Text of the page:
After reading the write-up for Colonial Comics: New England, 1750-1775 at Comics Worth Reading, I made a mistake that has both positive and negative outcomes for readers here: I accidentally ordered the Kindle version instead of the paperback.
The positive is that I was able to sit down and read it sooner and can report that it’s some very good work.
The negative is that I can only offer some very lo-res pages, like this page about Ben Franklin’s beginnings as a printer.
However, while the publisher — Fulcrum Press — does not appear to have released any hi-res illustrations, they provide a generous sample of the book, which I recommend, because you’ll see there, besides some of the artwork, the fact that they also include a good map and several “explainers” to tell you what you are about to read.
The sample also gives you a look at three of the artists in the book, which provides a sense of the variation and scope of both the stories told and how they are presented.
My only negative on it is that, while there is a strong intention that it be used in classrooms, I’d suggest that the teacher would have to bring a solid grasp of the period to it, because, while it does a good job of explaining the specific stories, it assumes you know the overall setting.
In this segment, it provides a view of the rum/sugar/slave trade, which absolutely condemns slavery but also explains how it was justified by those involved.
It’s good history, but it would take a master teacher to be able to present it in a way that wouldn’t result in a special meeting of the school board, in part because it’s beyond the ken of most middle school students, and in part because the idea that otherwise decent people could make such a career choice was inflammatory even at the time.
Middle school kids can understand why Jean Valjean stole the bread. They can’t understand why Javert pursues him so relentlessly.
Asking them to grasp why someone would become a slave trader, or that Governor Hutchinson was not an entirely evil person, is asking caterpillars to fly. Some day, yes. But not yet.
However, while I wouldn’t bring 30 copies into a classroom, I’d strongly recommend it as a gift for a bright kid of 13 or more, and as a gift to yourself, too.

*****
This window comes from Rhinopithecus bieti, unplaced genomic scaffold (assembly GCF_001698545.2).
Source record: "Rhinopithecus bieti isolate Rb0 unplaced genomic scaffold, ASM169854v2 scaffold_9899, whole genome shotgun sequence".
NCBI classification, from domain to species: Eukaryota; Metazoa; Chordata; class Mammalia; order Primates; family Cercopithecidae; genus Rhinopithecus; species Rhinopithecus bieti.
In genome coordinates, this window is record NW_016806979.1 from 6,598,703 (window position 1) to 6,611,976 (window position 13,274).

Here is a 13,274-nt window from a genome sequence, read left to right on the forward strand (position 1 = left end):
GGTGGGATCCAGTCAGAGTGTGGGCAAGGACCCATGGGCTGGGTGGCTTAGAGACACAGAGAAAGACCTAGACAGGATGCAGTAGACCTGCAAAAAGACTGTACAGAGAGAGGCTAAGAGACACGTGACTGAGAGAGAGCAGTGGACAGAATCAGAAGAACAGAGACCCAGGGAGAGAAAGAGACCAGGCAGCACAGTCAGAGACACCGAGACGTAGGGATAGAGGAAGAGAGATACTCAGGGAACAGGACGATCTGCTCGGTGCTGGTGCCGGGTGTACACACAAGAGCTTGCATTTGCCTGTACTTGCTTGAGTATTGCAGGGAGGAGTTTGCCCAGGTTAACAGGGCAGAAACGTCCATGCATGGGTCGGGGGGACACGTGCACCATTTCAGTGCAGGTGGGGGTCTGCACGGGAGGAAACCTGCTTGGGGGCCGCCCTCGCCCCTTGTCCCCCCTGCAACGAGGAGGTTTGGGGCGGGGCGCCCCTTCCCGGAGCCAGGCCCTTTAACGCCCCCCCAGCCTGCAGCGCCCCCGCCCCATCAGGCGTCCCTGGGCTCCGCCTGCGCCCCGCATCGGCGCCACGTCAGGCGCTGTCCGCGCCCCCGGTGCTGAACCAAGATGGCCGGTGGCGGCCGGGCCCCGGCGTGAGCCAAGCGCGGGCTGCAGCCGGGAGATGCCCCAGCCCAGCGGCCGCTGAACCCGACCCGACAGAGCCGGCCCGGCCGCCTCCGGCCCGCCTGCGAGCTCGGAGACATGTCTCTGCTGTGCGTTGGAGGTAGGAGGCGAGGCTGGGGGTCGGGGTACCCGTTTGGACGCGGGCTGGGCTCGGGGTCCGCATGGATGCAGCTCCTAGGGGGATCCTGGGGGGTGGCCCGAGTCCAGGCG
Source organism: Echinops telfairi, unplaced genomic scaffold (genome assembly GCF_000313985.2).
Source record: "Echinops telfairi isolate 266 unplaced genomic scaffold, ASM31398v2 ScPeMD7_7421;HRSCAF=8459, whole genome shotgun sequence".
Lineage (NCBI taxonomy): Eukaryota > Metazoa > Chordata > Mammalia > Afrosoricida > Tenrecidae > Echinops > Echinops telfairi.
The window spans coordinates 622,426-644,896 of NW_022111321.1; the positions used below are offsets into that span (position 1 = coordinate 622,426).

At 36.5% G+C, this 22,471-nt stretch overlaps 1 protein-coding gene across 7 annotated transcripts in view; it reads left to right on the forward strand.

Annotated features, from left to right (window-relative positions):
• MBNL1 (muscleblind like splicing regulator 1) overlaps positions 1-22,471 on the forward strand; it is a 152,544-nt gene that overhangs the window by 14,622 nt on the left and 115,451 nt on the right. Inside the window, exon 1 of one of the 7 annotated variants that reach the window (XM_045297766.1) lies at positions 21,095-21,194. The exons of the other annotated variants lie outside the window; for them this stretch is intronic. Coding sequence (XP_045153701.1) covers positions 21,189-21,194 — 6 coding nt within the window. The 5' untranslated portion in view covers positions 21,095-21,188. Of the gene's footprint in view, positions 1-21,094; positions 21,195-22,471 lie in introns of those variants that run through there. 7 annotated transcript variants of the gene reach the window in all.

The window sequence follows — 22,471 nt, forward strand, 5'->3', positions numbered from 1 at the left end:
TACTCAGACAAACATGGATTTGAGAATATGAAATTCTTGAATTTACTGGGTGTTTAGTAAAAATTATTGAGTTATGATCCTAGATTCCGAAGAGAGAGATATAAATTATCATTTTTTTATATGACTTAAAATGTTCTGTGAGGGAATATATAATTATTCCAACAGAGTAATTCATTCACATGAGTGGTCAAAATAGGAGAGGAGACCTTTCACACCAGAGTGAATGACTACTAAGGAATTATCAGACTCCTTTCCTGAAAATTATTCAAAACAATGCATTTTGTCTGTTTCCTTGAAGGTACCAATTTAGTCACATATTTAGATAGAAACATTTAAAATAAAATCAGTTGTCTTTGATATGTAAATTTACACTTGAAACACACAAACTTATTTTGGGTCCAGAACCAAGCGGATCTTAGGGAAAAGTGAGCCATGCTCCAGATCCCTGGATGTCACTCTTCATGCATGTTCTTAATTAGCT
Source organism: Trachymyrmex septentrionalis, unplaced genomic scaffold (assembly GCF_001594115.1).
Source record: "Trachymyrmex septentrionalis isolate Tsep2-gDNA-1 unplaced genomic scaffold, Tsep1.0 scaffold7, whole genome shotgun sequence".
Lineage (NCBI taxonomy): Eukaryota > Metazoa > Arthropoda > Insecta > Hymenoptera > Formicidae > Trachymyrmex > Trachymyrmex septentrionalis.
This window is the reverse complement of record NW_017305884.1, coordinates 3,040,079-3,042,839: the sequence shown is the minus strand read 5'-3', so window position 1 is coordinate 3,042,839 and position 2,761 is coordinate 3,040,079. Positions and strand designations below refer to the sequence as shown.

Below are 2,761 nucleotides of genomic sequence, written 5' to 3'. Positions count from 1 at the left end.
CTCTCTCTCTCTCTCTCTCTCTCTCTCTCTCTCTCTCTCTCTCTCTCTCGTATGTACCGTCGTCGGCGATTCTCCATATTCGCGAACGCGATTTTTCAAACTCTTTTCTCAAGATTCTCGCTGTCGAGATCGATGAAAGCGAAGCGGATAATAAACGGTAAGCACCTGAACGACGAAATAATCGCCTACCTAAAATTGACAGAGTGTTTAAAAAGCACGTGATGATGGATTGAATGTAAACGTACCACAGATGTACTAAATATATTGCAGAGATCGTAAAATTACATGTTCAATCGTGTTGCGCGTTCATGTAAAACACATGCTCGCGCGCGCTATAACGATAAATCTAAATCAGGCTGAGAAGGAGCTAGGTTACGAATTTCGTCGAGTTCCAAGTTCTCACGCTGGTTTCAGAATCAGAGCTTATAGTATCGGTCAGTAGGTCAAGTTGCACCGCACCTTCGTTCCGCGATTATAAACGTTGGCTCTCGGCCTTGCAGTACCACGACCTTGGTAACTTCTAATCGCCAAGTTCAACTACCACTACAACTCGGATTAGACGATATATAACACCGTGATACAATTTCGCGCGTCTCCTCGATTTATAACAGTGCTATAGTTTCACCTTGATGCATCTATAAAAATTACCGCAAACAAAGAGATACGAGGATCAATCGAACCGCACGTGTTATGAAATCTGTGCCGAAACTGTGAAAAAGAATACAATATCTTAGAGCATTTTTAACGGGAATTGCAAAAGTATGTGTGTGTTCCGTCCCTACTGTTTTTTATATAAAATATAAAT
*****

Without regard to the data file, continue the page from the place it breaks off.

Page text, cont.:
First of all, it’s solid history (even has a bibliography!) rather than the slapdash junk too often pawned off on kids, in which “little known facts” turn out to be bogus legends.
They also have the integrity to present small vignettes when they don’t have the sources to expand into a full-blown story, and they avoid the revisionist notion that, because a minority or a woman did something worthwhile, it means that nobody else was contributing at all.
As an example (and you can read this in the above-linked sample), Molly Ockett, the Abenaki healer, is not presented as the Leading Medical Authority of Her Time or The Magic Indian Who Possessed All Wisdom. She is simply given as an example of a native woman who rose above some truly wretched treatment and made a valuable contribution to her community.
That’s how history should be taught: With humanity, perspective and accuracy. I strongly recommend this book.
While we’re on the topic
Zach Weiner(smith) of Saturday Morning Breakfast Serials is posting a graphic civics lecture called “Laws and Sausages,” featuring his brother Greg, a professor of political science and quite a bit more.
Greg Weiner’s expertise is unassailable and the art is good, and, though I’m not a fan of graphic lectures, by which I mean comics in which a narrator tells you things, they are a very popular format and this is a good example.
Combining history and current events
I went off sufficiently on Wells Fargo yesterday, but cannot let Kevin Siers’ commentary on the topic go unpraised.
Yes, that’s an old-time manure spreader, from back in the days when the Wells Fargo Wagon was not only a trusted carrier of gold and passengers and more, but a particularly infectious earworm and if you click on that it’s your own fault.
Siers plays on that beloved image and the current news and if you’ve ever found yourself on a country road behind a spreader, you know that, even when it’s not actively flinging dung, rolling up your windows won’t protect you from the smell.
An excellent metaphor and well-researched.
And then there’s this
Over in Retail, Coop and Val are about to tie the knot, and I like the way they think.
There ought to be a statute of limitations on parents paying for weddings, but, certainly, Val and Coop are adequately launched into their adult lives and need to take responsibility for this, though there’s a little something else underlying her father’s reluctance.
I’d be a little cautious anyway about marrying an adult woman who still wants Barbie’s Dream Wedding.
Though traditions vary widely: At one of my reporter workshops, we were talking about a fascinating story one of the girls had brought back from India, where her family had attended a traditional, formal Indian wedding.
One of the other Indian-American girls started laughing and said someone in her father’s office bragged that he’d had 400 people at his wedding, to which her dad responded, “Oh? I had 10,000 at mine.”
When I got married in 1971, we contemplated a mountain top but then contemplated getting the grandmas up there and settled for a church in town to host our 40 guests.
She made her own dress, so the most expensive parts were my suit (I hadn’t owned one) and the band, which cost about the same amount.
The suit is long gone but the band has somehow re-emerged from the buses in which we found them:
In fact, the color pic after “Magic Music was a phenomenon” was taken at our wedding.